The American craft beer industry has surged over the last few decades. But sometimes success comes with growing pains. In this case, it's left some small breweries competing to get enough aluminum cans to package their products in.
Canned beer used to be derided by craft beer snobs as on par with the cheap, mass-produced stuff made by massive companies like Budweiser and Coors. But in the last few years cans have become a popular choice for small breweries, often for the same reasons that people once looked down their nose at those vehicles for delivery: they are cheap, easy to work with and act like “mini kegs” that keep the beer fresh, Wyatt Marshall writes for Munchies.
“Cans are much more accepted on the market now,” Paul Halayko, the co-owner and president of the Newburgh Brewing Company, tells Rachel Abrams for the New York Times. “I think for a very long time, people thought that beer should be in a bottle.”
However, the rise of canned craft beer is starting to face some growing pains. Abrams reports that many small breweries in the United States get their cans from a single company, Crown, which offered much smaller minimum orders than its competitors. But for the last several months, Crown has been having trouble fulfilling orders, leaving some breweries cooling their heels as they wait for cans.
“Certainly we’ve seen some of our brewery members struggle in recent months,” Bart Watson, the chief economist for the Brewers Association trade group, tells Abrams. “This has proven to be a real challenge for members that have built their business model around getting these cans.”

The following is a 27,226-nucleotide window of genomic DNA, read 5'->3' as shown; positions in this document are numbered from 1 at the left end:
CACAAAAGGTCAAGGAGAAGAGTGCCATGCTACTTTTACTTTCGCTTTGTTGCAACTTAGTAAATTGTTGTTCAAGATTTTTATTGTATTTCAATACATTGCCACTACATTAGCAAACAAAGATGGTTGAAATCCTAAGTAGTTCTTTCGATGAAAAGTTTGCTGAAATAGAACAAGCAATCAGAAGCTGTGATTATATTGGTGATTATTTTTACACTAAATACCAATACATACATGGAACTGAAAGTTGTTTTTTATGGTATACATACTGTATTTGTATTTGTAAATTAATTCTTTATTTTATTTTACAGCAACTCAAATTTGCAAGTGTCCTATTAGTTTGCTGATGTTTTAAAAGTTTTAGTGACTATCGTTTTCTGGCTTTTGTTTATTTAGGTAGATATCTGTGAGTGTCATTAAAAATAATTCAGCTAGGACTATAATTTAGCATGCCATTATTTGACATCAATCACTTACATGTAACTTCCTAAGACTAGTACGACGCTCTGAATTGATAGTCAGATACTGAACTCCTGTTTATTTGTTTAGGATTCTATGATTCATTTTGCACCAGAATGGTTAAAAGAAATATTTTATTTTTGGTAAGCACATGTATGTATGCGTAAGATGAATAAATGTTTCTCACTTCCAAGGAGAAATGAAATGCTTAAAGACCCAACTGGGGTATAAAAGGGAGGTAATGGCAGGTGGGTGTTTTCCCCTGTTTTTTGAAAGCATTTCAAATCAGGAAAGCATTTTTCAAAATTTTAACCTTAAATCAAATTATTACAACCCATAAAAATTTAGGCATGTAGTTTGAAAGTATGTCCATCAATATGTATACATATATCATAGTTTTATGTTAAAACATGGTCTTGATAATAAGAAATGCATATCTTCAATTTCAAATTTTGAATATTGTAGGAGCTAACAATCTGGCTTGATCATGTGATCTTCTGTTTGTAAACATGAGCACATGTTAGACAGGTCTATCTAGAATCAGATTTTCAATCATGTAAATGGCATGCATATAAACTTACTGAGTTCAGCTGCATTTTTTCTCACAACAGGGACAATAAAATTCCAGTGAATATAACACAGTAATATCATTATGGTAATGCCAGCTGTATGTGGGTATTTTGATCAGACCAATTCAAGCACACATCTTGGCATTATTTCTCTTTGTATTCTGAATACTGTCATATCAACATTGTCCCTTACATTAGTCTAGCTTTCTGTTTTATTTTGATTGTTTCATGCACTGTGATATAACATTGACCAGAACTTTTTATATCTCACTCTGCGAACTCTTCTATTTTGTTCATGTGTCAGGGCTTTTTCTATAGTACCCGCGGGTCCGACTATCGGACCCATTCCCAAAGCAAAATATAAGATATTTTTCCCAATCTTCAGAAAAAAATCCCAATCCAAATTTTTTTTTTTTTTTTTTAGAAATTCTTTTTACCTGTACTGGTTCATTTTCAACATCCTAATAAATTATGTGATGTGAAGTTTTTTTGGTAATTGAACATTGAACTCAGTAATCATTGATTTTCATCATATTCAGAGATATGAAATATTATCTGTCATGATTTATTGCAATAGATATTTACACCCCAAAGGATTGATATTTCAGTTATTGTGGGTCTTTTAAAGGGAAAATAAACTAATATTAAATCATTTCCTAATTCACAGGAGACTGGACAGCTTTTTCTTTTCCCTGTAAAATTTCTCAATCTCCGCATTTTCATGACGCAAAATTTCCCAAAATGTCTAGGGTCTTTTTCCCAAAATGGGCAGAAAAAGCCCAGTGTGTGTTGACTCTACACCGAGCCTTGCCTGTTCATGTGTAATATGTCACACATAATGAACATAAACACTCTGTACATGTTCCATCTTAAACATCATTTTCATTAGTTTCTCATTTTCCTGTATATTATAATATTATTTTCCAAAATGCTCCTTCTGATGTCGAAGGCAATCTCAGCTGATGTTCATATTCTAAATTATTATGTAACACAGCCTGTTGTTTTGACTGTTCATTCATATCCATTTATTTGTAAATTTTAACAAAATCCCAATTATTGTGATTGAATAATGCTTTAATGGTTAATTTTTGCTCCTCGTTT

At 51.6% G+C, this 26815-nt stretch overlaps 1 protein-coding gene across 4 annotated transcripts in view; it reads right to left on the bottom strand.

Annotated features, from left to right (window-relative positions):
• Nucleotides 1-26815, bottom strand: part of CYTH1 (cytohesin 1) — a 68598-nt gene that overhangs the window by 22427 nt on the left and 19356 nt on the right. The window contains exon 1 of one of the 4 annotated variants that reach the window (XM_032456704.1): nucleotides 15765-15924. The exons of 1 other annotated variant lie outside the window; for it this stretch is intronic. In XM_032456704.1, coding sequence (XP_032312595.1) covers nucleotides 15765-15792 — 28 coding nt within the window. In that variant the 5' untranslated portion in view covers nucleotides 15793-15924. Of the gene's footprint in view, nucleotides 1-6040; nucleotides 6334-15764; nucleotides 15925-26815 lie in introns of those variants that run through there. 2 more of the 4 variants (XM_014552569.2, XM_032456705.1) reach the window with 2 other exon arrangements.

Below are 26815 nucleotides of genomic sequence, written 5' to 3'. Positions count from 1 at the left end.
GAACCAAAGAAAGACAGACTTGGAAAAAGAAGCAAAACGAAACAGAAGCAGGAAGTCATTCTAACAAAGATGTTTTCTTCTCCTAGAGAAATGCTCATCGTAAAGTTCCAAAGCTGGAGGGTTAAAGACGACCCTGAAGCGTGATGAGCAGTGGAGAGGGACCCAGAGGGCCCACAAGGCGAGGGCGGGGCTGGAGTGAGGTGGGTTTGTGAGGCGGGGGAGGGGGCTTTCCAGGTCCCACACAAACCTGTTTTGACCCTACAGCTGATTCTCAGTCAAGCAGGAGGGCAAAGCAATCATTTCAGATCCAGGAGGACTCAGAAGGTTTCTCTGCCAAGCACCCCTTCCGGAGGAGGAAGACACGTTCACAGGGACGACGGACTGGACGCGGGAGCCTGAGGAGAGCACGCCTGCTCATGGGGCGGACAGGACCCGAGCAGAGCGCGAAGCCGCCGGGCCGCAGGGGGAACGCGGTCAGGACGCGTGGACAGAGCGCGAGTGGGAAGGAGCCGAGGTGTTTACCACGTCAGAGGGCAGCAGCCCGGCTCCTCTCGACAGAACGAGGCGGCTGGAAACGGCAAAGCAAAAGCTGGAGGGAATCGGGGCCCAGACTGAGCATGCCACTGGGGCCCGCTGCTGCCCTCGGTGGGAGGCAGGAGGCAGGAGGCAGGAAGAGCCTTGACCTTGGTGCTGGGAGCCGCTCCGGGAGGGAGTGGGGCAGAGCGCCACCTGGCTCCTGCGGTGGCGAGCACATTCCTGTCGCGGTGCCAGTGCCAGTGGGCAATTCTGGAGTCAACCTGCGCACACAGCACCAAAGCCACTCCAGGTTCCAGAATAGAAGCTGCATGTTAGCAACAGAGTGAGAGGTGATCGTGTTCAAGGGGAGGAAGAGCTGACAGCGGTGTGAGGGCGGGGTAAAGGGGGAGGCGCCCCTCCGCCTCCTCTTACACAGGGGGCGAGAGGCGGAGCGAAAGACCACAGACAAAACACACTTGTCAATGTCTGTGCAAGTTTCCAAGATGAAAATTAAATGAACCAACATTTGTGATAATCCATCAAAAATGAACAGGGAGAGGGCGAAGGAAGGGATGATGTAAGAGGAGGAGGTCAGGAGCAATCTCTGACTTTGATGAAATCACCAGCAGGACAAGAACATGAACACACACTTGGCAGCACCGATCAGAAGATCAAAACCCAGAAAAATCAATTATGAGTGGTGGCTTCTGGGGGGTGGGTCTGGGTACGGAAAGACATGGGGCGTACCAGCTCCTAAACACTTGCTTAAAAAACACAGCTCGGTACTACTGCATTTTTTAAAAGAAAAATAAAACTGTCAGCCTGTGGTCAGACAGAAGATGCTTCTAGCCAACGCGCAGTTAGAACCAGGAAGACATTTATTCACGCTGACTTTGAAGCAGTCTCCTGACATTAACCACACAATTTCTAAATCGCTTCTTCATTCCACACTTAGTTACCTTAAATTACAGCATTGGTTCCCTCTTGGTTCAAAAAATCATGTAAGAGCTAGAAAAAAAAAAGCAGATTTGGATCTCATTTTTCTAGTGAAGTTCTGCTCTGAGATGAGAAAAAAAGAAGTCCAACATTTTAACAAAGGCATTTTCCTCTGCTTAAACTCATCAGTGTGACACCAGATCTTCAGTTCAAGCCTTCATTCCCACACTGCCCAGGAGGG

While Crown used to let breweries buy amounts as small as 100,000 cans, the company recently announced that there is such high demand that they will soon require all breweries to buy the industry standard truckload – about 200,000 cans per load, Marshall writes.
This puts some small breweries in a sticky situation. The Brewers Association places strict limits on how much beer a brewery can get and still call itself “craft,” (about 6 million barrels of beer, annually) but Crown’s new minimum order requirements might be more than a new brewery needs or can afford, Marshall writes. In the meantime, the craft beer industry shows no signs of slowing: according to the Brewer’s Association, 1,000 new craft breweries opened in the last year alone. If they can’t figure out a new way to get their cans, up-and-coming breweries might struggle to get their beer to thirsty fans.